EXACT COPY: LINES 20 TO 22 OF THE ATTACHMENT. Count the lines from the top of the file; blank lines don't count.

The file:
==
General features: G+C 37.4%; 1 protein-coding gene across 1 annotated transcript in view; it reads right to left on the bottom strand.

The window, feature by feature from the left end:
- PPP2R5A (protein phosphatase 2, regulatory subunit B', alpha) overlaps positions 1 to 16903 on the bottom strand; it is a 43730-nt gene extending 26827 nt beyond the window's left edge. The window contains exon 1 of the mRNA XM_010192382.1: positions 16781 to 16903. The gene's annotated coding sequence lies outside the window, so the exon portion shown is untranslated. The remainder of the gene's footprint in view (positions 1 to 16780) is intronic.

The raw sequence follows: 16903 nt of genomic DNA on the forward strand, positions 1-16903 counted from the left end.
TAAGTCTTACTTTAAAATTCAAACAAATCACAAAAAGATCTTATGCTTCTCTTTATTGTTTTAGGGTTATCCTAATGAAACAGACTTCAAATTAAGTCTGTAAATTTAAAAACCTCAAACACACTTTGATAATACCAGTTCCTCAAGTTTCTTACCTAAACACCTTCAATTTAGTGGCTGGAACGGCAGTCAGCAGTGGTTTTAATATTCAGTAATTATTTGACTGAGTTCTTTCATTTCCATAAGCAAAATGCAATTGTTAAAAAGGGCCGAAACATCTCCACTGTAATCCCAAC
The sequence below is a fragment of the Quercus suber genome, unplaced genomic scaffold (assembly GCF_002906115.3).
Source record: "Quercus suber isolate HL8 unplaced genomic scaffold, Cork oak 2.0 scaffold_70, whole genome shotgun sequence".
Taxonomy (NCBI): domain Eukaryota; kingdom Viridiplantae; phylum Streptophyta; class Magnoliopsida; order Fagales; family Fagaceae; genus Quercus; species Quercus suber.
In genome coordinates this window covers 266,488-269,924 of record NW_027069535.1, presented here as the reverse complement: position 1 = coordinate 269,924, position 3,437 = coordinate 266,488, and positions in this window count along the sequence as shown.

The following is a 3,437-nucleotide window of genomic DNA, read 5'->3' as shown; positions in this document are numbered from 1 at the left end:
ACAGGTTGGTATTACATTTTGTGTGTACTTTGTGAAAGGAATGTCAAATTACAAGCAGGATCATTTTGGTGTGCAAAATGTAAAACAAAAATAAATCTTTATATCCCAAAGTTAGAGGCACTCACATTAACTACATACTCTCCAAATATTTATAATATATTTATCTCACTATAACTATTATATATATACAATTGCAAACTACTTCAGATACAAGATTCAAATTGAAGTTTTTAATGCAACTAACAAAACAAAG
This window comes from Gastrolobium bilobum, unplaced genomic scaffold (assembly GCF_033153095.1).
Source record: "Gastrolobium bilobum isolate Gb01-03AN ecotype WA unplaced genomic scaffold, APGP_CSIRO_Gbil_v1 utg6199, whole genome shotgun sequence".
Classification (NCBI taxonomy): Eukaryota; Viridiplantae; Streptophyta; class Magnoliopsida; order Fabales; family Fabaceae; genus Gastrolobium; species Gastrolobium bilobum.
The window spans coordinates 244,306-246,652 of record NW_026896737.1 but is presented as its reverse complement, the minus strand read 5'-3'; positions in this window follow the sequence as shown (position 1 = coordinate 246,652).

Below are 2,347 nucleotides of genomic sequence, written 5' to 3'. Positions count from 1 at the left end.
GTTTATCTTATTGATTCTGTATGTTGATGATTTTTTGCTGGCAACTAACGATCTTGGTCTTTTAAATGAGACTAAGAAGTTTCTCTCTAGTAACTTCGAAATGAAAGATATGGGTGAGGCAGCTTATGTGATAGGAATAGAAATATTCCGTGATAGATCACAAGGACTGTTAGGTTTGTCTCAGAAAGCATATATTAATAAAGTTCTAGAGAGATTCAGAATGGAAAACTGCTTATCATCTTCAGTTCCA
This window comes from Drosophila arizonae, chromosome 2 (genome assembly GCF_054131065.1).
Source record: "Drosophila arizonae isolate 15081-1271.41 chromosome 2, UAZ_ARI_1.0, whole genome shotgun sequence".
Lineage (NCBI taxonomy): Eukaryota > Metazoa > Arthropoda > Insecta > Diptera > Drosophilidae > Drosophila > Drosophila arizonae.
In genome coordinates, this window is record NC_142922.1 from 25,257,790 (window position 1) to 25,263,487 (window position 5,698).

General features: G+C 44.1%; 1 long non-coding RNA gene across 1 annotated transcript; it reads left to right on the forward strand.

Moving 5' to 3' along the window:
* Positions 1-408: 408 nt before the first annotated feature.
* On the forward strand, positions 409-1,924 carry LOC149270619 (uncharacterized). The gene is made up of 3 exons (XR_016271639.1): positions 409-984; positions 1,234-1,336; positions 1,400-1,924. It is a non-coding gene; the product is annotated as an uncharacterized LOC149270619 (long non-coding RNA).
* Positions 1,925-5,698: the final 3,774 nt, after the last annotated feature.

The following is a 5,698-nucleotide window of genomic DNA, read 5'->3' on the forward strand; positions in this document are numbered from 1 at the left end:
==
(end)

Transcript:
Lineage (NCBI taxonomy): Eukaryota > Metazoa > Arthropoda > Insecta > Diptera > Drosophilidae > Drosophila > Drosophila arizonae.
In genome coordinates, this window is record NC_142922.1 from 25,257,790 (window position 1) to 25,263,487 (window position 5,698).

General features: G+C 44.1%; 1 long non-coding RNA gene across 1 annotated transcript; it reads left to right on the forward strand.